235 people killed in attack on Egyptian mosque

Cairo – At least 235 people were killed on Friday in an attack by suspected militants on a mosque in the volatile Sinai Peninsula, state media reported, one of the deadliest attacks in Egypt in years.

President Abdel-Fattah al-Sissi vowed a "harsh" response to the massacre, which investigating prosecutors said left 109 injured.

"We will reply to this terrorist act with harsh force against those terrorists," he said in a televised address.
"The Armed Forces and police will retaliate for our martyrs with all force in the coming period," al-Sissi added.
The assault began shortly after noon prayers, when militants detonated explosive devices around al-Rawdah mosque in a town of the same name, located around 40 kilometres west of the city of of al-Arish, a security source and witnesses told dpa by phone.
Militants then opened fire on the worshippers fleeing from the blasts.
Private newspaper al-Masry al-Youm reported that more than 20 masked gunmen were involved in the attack and that they used automatic rifles. Many of the suspects were said to have been later killed in strikes by security forces.
The reported strikes were carried out in a desert area in the vicinity of the site of the massacre, the report said, citing unnamed security officials without further details.
The state declared a three-day period of mourning for the victims.
Pictures showed dozens of bodies covered in blood, lying inside a mosque. Most of their faces were covered with white cloths, while other bodies were wrapped in prayer rugs, as some men and women stayed next to the bodies.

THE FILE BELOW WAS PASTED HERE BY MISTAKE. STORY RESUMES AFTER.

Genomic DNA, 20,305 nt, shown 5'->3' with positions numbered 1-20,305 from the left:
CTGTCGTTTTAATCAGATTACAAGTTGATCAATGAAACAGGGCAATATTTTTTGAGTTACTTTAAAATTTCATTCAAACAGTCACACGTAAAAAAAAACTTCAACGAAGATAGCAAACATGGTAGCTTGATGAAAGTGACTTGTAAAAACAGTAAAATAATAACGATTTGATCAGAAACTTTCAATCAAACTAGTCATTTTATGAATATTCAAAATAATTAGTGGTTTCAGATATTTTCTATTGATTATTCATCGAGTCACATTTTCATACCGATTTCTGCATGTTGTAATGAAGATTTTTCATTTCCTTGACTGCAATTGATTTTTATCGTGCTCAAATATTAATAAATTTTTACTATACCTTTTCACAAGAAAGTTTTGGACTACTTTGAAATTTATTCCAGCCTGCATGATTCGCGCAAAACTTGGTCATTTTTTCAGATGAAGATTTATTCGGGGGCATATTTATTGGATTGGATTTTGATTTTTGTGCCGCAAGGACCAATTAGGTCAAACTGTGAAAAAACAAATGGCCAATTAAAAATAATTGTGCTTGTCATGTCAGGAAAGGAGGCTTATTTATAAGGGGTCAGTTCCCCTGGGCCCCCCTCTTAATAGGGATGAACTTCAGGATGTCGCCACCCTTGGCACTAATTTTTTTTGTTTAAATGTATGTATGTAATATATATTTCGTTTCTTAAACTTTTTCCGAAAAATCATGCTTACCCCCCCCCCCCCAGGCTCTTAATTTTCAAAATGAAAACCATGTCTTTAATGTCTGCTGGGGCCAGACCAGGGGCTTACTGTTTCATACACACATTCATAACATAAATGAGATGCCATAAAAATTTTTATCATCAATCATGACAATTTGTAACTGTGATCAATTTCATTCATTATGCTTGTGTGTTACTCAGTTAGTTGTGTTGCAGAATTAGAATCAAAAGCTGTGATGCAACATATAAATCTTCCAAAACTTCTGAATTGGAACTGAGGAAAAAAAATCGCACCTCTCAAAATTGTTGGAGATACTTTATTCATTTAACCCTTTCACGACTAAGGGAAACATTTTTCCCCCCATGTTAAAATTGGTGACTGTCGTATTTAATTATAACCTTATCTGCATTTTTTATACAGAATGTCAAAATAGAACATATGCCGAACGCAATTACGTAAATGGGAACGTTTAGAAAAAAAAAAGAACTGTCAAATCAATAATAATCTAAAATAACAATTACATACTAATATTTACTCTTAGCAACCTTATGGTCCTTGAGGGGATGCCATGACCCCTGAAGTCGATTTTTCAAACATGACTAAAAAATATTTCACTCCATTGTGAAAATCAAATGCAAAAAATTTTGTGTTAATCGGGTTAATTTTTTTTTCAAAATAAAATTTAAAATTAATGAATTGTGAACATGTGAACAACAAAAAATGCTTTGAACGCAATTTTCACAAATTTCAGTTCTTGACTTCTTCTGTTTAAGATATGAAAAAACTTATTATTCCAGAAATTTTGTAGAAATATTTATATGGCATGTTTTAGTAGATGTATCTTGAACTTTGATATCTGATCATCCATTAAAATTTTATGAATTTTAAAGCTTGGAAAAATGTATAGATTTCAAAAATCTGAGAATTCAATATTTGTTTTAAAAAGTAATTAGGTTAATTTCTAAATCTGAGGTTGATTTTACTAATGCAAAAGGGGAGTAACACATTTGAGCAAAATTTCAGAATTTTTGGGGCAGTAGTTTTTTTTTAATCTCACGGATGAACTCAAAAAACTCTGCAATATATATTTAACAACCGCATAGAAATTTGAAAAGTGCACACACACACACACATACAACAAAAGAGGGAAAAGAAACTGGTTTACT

So far, no group has claimed responsibility. Yet militants affiliated with the Islamic State extremist militia have claimed previous attacks, which have mostly targeted security forces and Egypt's Coptic Christian minority.
Extremists have also previously attacked mosques in northern Sinai's Sheikh Zuwayed town.
A security source near al-Rawdah town said the mosque was an easy target because it was outside the main cities of northern Sinai.
He added that the mosque was also targeted because it followed a Sufi sect. Islamist extremists consider Sufis to be infidels.
In 2016, Islamic State militants released pictures purportedly the execution of a 100-year-old Sufi cleric, who was accused of "witchcraft."
Friday’s attack drew condemnations from across the world.
US President Donald Trump denounced the massacre as a "horrible and cowardly terrorist attack" by suspected Islamist militants.
The hundreds of people slain were "innocent and defenseless" worshippers, Trump tweeted.
"The world cannot tolerate terrorism, we must defeat them militarily and discredit the extremist ideology that forms the basis of their existence!" he wrote.
NATO Secretary General Jens Stoltenberg called the attack "barbaric," while British Prime Minister Theresa May described it as an "evil and cowardly act."
Turkey, Italy, Saudi Arabia, Kuwait, the United Arab Emirates and Lebanon also condemned the attack.
Egypt has been battling insurgents in North Sinai, where militants intensified attacks targeting security forces since the army's overthrow in 2013 of Islamist president Mohammed Morsi.


Friday, November 24th 2017
By Walid Zaki and Nehal El-Sherif, dpa

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